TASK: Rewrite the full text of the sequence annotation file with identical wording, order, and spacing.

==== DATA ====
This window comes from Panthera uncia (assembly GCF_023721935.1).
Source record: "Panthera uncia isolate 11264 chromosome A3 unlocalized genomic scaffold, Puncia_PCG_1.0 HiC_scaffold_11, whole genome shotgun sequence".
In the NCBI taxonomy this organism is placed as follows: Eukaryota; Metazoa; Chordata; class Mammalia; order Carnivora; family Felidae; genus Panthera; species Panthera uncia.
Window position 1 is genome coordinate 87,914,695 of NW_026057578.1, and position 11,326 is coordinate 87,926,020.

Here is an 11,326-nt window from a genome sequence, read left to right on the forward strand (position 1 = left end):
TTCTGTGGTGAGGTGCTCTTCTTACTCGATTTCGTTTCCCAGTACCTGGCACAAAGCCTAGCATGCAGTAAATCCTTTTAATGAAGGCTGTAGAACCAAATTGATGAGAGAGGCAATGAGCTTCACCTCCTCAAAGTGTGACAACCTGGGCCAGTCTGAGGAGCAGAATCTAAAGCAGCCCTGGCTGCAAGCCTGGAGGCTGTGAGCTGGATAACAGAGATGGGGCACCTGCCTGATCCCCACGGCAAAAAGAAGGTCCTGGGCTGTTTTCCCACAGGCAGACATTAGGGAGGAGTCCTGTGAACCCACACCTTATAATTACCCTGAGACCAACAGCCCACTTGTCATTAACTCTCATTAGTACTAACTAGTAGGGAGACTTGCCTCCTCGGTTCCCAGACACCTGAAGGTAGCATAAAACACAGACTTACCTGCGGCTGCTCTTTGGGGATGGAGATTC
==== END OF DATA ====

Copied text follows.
This window comes from Panthera uncia (assembly GCF_023721935.1).
Source record: "Panthera uncia isolate 11264 chromosome A3 unlocalized genomic scaffold, Puncia_PCG_1.0 HiC_scaffold_11, whole genome shotgun sequence".
In the NCBI taxonomy this organism is placed as follows: Eukaryota; Metazoa; Chordata; class Mammalia; order Carnivora; family Felidae; genus Panthera; species Panthera uncia.
Window position 1 is genome coordinate 87,914,695 of NW_026057578.1, and position 11,326 is coordinate 87,926,020.

Here is an 11,326-nt window from a genome sequence, read left to right on the forward strand (position 1 = left end):
TTCTGTGGTGAGGTGCTCTTCTTACTCGATTTCGTTTCCCAGTACCTGGCACAAAGCCTAGCATGCAGTAAATCCTTTTAATGAAGGCTGTAGAACCAAATTGATGAGAGAGGCAATGAGCTTCACCTCCTCAAAGTGTGACAACCTGGGCCAGTCTGAGGAGCAGAATCTAAAGCAGCCCTGGCTGCAAGCCTGGAGGCTGTGAGCTGGATAACAGAGATGGGGCACCTGCCTGATCCCCACGGCAAAAAGAAGGTCCTGGGCTGTTTTCCCACAGGCAGACATTAGGGAGGAGTCCTGTGAACCCACACCTTATAATTACCCTGAGACCAACAGCCCACTTGTCATTAACTCTCATTAGTACTAACTAGTAGGGAGACTTGCCTCCTCGGTTCCCAGACACCTGAAGGTAGCATAAAACACAGACTTACCTGCGGCTGCTCTTTGGGGATGGAGATTC